Current needs for renewable and emission-free technologies imposes hydroelectric power plants to generate power in a predictable and reliable fashion. Replacing metallic to polymeric coatings in thrust bearings allows hydroelectric turbines to operate at a wider range of operation parameters. However, the sensibility of polymeric materials to the manufacturing method imposes important uncertainties on the performance and longevity these materials can have in service conditions.
This project involves the characterization and assessment of a settling and evaporative pond system used to treat wastewater generated by the Melville Potable Water Supply System (MEPOWSS). The plant is currently being upgraded with a change in treatment processes and increased capacity that will impact the ability of the pond system to treat the new wastewater stream. The pond system consists of five pond cells in series, and current influent includes backwash from a greensand-filter and electrodialysis reversal (EDR) waste streams.
Wastewater is an abundant and severely underutilized energy source in North America. Sewers experience predictable flow profiles and nearly constant temperatures between 18 ?C and 20 ?C year-round. When wastewater is used in conjunction with heat pumps, it can serve as an energy source and sink to provide both heating and cooling to buildings. Therefore, there exists the potential to extract significant amounts of thermal energy from the wastewater using heat exchangers, resulting in substantial economic and environmental benefits.
The integration of significant capacities of distributed energy resources (DERs) such as renewable wind and solar generation for a more sustainable energy future creates several challenges to the reliable and efficient operation of power distribution systems. These include: (i) Uncertain and intermittent nature of renewable generation compromises power quality for end-customers. (ii) Up-to-date distribution system network topologies are not well known and their real-time monitoring is limited. As a result, effective management of DERs is challenging.
The Province of Alberta (AB) has decided to phase out coal power generation by 2030 and increase renewable electricity production to 30% of total power generation, also by 2030 with the remaining 70% of the power generation being dependent on natural gas. It has been conjectured that part of generation portfolio could be diversified to include nuclear power generation.
The main duty of Hydro-Québec is to repond efficiently to the energy demand of customers, in a safe and secure way while remaining competitive in the markets as well. The main goal of this start-up project is to support Hydro-Québec in developing a future-oriented energy system by proposing innovative technical solutions. Among these solutions, deep learning has been the final choice. Using a deep learning approach, satellite images, weather model outputs and data from solar radiation measurement stations, will be use for the development of a solar radiation nowcasting model.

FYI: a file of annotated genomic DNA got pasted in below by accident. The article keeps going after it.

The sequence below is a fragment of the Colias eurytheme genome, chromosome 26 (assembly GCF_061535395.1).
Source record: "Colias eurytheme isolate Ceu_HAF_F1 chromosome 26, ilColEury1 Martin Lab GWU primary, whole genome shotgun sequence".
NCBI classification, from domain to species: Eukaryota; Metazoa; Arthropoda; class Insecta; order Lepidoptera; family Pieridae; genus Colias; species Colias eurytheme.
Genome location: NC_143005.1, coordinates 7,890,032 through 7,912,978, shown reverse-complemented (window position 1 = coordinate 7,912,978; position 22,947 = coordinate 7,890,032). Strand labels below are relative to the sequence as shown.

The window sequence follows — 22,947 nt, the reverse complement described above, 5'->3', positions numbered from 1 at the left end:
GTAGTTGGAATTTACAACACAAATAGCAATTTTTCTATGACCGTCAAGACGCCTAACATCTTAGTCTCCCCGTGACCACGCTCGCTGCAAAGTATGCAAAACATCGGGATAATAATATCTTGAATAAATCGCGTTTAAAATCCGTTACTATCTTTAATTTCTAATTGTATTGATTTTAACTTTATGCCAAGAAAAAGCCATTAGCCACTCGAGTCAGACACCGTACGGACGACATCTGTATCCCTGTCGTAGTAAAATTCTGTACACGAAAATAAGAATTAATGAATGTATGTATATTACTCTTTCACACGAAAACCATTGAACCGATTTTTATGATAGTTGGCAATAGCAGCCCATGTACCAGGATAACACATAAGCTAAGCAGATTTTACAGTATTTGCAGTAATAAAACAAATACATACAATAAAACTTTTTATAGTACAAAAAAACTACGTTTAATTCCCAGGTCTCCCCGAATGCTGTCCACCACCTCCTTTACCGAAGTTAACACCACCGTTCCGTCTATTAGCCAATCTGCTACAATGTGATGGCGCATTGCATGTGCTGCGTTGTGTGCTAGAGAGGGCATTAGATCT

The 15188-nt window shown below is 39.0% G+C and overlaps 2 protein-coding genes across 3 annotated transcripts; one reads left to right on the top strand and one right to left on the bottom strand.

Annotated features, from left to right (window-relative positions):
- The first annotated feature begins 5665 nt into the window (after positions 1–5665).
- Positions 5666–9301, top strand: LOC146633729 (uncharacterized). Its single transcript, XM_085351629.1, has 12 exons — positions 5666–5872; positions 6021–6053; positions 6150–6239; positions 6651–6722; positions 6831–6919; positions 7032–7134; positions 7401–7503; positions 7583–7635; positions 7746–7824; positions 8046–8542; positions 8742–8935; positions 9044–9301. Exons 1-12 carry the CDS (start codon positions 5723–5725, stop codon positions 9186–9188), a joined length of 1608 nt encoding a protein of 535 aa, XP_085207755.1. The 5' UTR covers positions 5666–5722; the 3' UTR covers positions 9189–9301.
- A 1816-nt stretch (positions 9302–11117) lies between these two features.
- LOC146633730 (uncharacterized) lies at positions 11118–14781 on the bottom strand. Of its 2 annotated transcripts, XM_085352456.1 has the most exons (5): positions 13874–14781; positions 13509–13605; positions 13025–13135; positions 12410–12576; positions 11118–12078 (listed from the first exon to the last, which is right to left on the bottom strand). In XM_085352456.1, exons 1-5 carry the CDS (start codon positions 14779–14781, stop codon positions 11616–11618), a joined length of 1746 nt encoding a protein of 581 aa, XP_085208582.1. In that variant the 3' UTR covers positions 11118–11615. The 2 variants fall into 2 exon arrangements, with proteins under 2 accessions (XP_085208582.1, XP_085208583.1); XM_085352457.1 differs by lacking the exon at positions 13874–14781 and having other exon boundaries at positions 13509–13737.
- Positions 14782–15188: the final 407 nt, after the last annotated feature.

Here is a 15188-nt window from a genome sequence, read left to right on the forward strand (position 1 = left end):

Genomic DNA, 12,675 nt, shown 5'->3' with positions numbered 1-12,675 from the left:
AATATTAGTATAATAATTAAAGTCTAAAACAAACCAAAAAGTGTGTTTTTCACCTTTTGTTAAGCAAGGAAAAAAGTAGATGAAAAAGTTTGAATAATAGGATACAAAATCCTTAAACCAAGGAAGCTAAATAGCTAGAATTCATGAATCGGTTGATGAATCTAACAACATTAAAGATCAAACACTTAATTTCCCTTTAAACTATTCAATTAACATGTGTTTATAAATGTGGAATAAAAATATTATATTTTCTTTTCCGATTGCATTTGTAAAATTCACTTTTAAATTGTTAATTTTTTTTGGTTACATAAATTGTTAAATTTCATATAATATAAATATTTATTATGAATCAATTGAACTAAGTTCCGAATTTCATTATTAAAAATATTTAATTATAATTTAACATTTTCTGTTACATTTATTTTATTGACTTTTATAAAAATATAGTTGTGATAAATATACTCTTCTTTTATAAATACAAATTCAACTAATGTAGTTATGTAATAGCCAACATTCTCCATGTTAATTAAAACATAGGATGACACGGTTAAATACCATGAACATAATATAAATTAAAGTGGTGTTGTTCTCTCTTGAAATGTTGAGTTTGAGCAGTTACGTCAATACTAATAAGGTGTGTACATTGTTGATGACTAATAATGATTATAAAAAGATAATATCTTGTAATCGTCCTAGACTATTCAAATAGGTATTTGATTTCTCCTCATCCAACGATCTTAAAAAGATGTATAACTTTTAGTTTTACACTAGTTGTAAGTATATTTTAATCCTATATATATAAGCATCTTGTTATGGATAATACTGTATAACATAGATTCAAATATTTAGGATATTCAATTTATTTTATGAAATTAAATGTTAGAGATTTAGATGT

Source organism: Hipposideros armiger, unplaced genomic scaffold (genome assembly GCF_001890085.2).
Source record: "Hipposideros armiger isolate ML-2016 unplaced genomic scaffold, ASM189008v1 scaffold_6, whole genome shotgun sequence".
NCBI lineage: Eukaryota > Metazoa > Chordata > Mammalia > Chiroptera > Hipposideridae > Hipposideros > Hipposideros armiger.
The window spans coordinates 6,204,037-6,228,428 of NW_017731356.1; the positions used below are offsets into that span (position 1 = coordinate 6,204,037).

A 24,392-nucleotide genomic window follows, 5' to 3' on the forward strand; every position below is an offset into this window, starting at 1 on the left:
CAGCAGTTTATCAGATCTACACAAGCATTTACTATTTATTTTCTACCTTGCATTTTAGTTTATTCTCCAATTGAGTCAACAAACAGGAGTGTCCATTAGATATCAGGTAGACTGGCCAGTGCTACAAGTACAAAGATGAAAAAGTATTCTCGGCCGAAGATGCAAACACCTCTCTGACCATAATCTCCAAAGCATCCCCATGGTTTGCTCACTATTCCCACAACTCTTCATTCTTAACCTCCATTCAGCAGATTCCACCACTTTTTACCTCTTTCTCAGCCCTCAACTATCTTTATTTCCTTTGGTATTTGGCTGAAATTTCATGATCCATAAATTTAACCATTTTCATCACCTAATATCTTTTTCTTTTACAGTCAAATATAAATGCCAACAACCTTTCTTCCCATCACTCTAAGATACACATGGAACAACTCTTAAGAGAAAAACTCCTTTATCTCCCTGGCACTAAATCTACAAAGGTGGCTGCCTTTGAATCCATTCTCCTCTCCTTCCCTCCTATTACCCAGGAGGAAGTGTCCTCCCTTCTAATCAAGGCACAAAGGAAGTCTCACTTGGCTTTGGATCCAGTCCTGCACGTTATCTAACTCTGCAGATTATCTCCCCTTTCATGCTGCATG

Hydro-Québec is a public utility that generates and distributes electricity. Despite selling most of its electricity in Québec, its most lucrative sales are in the neighboring markets. To ensure the best possible quality of service, the transmission system must remain stable, but to maximize profits, the company also wants to increase its transmission capacity to maximize energy exports. The transfer limit is now conservatively estimated based on a certain combination of simulated network configurations.
Load forecasting is an essential activity for a company like Hydro-Québec. It is necessary for objectives as varied as the management of production or the management and maintenance of the electricity network. Any significant forecasting error can result in reliability issues, loss of opportunity, or additional costs to the business. On the other hand, a good prediction would allow Hydro-Québec to generate additional sales in neighboring markets. With the deployment of its Advanced Measurement Infrastructure (AMI), Hydro-Québec now has a significant amount of new consumption data.
The overall objective for this project is to support the research of two master’s students who would help advance the methods for modelling energy-climate policies, a field in which EMRG in the School of Resource and Environmental Management at SFU is one of the leading research units in the country and in which Navius Research Incorporated is the leading Canadian consulting firm, providing support to governments and other stakeholders in the development and assessment of energy and climate policy.
In Canada, there are over 280 communities that are off the grid, the majority of which are First Nation. They use stand-alone diesel-powered electricity generators to supply their basic needs, and whilst there are plans to provide renewable energy alternatives, this will take time. In addition, there are a growing number of generators that burn biogas from landfill sites or wastewater treatment plants.